The good news is I know how to quit. After all, I’ve done it about a hundred times now.

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12 years ago

[…] and physicality – and I don’t have qualms with wanting that. Anyway – today Linda posted a reflection on her own battle with eating and how comparable it seems to her previous struggle with alcohol. It […]

Sharon
Sharon
12 years ago

Wow… I could have written that today (if I could write as well as you and I can’t) So thanks for putting into words what I’m feeling and I feel better knowing someone else is going through it too. Hopefully we can both fix it…

H
H
12 years ago

YES! Food is rarely about sustenance for me and I deal with those issues daily – sometimes hourly.

Victoria
12 years ago

Please talk more about this, I struggle with it too, but have never found a way to kick it and it’s getting worse.

Colleen
12 years ago

That hole exists in me too and I hate it. If you figure out how to shrink it, please let me know.

Jen
Jen
12 years ago

Wow, what an articulate description of addictive behavior. Here’s hoping you find the strength to kick the Brownie Habit quickly, and it comes back infrequently and stays only a short time.

Laura M
Laura M
12 years ago

From one sugar addict to another…Potatoes Not Prozac. Check it out, yo. :)
http://www.radiantrecoverystore.com/stbooks.html

Katie
Katie
12 years ago

Hi.
I’m just going to through this out there:

“Women, Food, and God” by Geneen Roth has changed my life.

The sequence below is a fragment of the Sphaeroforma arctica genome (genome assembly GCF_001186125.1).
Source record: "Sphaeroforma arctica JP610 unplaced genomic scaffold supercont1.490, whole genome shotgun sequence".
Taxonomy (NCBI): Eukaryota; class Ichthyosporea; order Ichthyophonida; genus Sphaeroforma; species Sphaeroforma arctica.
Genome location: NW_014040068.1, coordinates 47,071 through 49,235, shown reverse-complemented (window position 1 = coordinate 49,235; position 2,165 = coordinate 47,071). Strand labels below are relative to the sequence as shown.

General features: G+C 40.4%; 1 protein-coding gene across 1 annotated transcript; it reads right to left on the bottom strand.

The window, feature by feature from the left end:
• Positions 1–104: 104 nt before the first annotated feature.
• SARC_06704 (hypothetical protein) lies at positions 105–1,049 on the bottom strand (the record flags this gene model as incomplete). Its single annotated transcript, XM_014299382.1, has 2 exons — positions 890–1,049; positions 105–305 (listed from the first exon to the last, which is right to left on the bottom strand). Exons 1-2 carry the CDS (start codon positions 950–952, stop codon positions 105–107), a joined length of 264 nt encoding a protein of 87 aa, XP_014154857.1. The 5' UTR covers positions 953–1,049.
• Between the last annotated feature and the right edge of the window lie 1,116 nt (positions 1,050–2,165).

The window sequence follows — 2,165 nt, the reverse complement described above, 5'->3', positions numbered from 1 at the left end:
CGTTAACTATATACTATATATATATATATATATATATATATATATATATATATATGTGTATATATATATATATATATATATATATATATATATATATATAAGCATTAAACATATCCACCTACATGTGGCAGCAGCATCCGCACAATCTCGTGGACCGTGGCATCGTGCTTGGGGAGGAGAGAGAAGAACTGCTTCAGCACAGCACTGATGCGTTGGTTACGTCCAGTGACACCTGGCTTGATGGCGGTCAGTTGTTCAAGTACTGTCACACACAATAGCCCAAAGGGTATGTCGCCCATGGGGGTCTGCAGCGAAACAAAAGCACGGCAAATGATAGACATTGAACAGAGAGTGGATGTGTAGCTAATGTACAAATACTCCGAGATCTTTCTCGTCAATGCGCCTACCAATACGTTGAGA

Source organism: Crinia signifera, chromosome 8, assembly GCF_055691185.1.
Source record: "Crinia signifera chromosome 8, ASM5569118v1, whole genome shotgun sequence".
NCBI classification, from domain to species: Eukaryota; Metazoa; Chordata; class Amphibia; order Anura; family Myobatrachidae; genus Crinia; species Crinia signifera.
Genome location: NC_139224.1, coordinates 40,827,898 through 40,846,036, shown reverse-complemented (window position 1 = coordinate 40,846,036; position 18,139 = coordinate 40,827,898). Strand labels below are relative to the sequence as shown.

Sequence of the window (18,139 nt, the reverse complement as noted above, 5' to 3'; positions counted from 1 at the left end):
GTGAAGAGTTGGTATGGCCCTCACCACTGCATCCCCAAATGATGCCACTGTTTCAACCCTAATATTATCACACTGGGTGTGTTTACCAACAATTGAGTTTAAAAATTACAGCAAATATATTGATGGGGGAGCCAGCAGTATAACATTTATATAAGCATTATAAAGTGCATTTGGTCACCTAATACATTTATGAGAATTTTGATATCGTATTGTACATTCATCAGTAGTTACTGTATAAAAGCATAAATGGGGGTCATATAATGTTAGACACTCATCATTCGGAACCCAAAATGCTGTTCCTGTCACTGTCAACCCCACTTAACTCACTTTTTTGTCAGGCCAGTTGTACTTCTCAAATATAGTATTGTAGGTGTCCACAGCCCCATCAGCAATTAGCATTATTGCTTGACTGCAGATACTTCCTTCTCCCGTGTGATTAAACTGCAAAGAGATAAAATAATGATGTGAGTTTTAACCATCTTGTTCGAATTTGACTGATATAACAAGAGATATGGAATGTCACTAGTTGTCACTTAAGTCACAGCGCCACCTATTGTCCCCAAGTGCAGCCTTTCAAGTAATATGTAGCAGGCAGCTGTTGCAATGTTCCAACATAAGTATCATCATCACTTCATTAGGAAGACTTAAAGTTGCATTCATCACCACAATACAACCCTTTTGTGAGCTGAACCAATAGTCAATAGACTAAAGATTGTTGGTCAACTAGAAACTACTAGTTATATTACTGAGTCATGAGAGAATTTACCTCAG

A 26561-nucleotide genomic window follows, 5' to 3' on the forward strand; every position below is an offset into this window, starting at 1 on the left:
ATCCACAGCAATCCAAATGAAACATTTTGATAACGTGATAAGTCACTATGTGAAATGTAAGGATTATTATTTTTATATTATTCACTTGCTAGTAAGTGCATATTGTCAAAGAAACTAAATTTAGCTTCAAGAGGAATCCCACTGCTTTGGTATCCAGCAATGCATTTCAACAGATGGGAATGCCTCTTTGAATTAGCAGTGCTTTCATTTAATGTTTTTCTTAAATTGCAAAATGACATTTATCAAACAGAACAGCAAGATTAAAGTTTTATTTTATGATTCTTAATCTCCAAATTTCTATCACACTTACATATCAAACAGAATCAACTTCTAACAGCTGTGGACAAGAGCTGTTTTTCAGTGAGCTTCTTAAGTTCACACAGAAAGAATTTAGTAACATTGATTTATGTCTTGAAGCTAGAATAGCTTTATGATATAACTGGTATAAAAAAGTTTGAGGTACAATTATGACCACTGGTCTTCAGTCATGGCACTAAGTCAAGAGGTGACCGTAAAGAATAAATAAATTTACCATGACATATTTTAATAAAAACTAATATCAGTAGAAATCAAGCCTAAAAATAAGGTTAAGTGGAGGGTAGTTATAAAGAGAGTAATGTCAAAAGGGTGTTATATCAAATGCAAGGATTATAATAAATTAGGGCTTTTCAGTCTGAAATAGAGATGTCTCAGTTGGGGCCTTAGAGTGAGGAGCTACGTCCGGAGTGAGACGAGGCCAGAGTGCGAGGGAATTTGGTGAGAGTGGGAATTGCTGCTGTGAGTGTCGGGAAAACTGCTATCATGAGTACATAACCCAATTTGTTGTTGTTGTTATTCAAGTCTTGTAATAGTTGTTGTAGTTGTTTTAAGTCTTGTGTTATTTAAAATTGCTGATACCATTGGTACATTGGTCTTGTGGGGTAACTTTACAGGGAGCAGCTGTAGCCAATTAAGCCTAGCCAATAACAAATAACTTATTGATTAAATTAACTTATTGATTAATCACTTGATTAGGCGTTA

I didn’t really *want* to read it. But one day my sister-in-law shoved it into my hands and said, READ THIS NOW. Before I left her house that day she said, “I can’t wait to hear what you think!” about 800 times. So I read it. And now I will forever be grateful to my sister-in-law.

I’m not “fixed”, but I feel like I have a much clearer view of what’s going on and what to do. I feel great. I feel like ending certain damaging cycles is actually within my power.

In one word? HOPE.

Women, Food and God – Geneen Roth. I’ll send you my copy even! ;)

Nicole
12 years ago

This is exactly what I needed to hear tonight. I’ve actually spent much of the evening feeling bad for myself and composing a long mental list of “shoulds” for myself.

yaya
yaya
12 years ago

Ditto
Thanks so much for this post!
sometimes it scares me that if I had to choose between embracing my husband or a big warm loaf of bread slathered in butter after a long day…I would take a few seconds to choose!